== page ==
Children of Unquiet

Mikhail Karikis

  • Opening
  • 14.2.2019, 19:00h
  • Fondazione Sandretto Re Rebaudengo
  • Via Modane, 16 - Torino
Mikhail Karikis, Children of Unquiet, 2014, single channel video, 15' 30", video still.

In Children of Unquiet (2014) the artist Mikhail Karikis collaborated with youth to orchestrate a children’s ‘take-over’ of an abandoned workers’ village in Tuscany. The video is filmed in the Tuscan geothermal area of Valle del Diavolo, known for inspiring the hellish descriptions of Dante’s Inferno, for being the place where sustainable energy production was invented in the early 1900s and where the first geothermal power plant in the world was built. Until the 1980s, five thousand workers and their families lived in a cluster of iconic modernist industrial villages built around the power station and masterplanned by the influential architect Giovanni Michelucci. Following the introduction of technologies that replaced human labour in the power plant however, unemployment in the area increased and prospects for the young became limited resulting in the rapid depopulation and complete desertion of entire villages.

Children of Unquiet features forty-five children who are growing up in the region and near an industrial village which was abandoned by their parents after the near-complete automation of the geothermal power plant where they worked. In the video, youngsters between five and twelve years old seize the depopulated sites transforming the vaporous wasteland into an amphitheatre, a playground and a self-organised school at the same time. They sing and harmonise with the powerful subterranean rumbles and industrial noises resonating across the area; they congregate in the ruins to read political texts by Antonio Negri and Michael Hardt, and play among the abandoned homes.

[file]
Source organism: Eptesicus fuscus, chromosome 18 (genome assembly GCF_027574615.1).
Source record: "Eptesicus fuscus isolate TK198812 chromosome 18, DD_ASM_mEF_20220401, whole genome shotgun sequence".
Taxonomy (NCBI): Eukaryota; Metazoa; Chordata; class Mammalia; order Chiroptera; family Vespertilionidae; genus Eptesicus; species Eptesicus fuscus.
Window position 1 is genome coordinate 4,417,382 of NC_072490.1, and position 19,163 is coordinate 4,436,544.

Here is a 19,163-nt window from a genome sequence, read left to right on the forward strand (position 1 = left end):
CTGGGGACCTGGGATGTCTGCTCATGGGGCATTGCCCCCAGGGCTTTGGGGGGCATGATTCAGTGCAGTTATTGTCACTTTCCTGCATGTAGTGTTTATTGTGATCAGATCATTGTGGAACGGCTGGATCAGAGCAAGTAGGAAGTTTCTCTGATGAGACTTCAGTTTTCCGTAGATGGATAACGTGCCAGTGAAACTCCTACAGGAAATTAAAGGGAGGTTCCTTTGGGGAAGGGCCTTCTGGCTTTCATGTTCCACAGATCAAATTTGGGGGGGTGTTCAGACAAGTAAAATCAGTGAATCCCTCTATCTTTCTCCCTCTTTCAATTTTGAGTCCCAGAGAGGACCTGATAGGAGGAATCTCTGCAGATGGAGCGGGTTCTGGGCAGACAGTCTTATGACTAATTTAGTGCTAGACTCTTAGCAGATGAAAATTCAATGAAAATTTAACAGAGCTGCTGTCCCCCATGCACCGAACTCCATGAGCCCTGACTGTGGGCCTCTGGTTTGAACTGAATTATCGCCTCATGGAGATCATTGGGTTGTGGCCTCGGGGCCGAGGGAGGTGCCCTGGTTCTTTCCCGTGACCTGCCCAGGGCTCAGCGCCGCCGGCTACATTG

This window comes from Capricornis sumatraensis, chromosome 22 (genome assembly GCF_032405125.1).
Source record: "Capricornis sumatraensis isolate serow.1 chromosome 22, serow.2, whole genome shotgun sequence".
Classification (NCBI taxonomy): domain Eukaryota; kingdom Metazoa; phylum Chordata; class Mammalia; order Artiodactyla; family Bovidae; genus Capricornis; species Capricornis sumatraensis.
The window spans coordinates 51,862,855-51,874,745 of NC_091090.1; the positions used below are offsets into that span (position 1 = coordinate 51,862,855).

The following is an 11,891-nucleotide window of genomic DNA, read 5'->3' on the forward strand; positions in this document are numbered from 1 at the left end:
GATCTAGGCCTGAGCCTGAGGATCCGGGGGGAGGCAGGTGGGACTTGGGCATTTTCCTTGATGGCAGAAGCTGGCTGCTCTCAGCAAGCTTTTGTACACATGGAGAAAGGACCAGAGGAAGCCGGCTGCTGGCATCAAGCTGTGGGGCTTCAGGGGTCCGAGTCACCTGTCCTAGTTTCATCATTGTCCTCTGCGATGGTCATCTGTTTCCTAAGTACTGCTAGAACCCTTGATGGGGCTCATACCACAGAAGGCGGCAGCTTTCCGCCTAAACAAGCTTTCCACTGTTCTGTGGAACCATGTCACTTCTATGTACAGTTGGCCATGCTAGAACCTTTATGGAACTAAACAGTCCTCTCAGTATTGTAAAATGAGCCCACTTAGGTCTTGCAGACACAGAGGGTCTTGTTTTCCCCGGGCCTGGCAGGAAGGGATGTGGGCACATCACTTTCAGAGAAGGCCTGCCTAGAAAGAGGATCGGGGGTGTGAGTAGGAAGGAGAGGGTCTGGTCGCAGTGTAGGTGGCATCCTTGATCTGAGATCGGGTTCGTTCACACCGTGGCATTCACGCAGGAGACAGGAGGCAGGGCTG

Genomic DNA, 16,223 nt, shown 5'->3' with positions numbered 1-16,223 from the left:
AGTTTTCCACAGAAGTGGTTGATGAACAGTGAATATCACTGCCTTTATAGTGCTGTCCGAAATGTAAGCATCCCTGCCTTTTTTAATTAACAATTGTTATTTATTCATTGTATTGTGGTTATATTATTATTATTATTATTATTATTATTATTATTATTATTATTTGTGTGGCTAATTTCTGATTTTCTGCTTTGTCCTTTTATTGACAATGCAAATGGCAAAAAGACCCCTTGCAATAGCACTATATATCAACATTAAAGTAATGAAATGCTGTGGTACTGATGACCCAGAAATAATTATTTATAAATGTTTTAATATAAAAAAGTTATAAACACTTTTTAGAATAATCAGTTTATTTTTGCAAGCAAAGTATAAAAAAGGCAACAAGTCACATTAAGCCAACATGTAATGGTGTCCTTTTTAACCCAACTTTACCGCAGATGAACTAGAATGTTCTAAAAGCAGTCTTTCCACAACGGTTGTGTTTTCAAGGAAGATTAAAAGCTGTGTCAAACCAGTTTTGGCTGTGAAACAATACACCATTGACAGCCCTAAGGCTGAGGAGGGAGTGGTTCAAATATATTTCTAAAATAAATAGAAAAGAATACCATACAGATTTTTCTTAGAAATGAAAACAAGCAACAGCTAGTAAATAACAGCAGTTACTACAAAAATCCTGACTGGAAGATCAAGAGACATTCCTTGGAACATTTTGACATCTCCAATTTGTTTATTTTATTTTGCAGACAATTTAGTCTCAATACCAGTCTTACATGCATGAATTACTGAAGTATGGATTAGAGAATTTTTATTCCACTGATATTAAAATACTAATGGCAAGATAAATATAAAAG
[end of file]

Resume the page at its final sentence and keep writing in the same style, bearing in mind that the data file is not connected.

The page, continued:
In turn playful and meditative, spectacular and intimate, operatic and realist, Children of Unquiet resonates with alternative ways of thinking about the destiny of territories which are scarred by capitalist transformations. It reflects on post-industrial legacies and hints at possible or desired ecological futures conjured up by the poetic and activist imagination of the generation that is most affected by current socio-economic changes.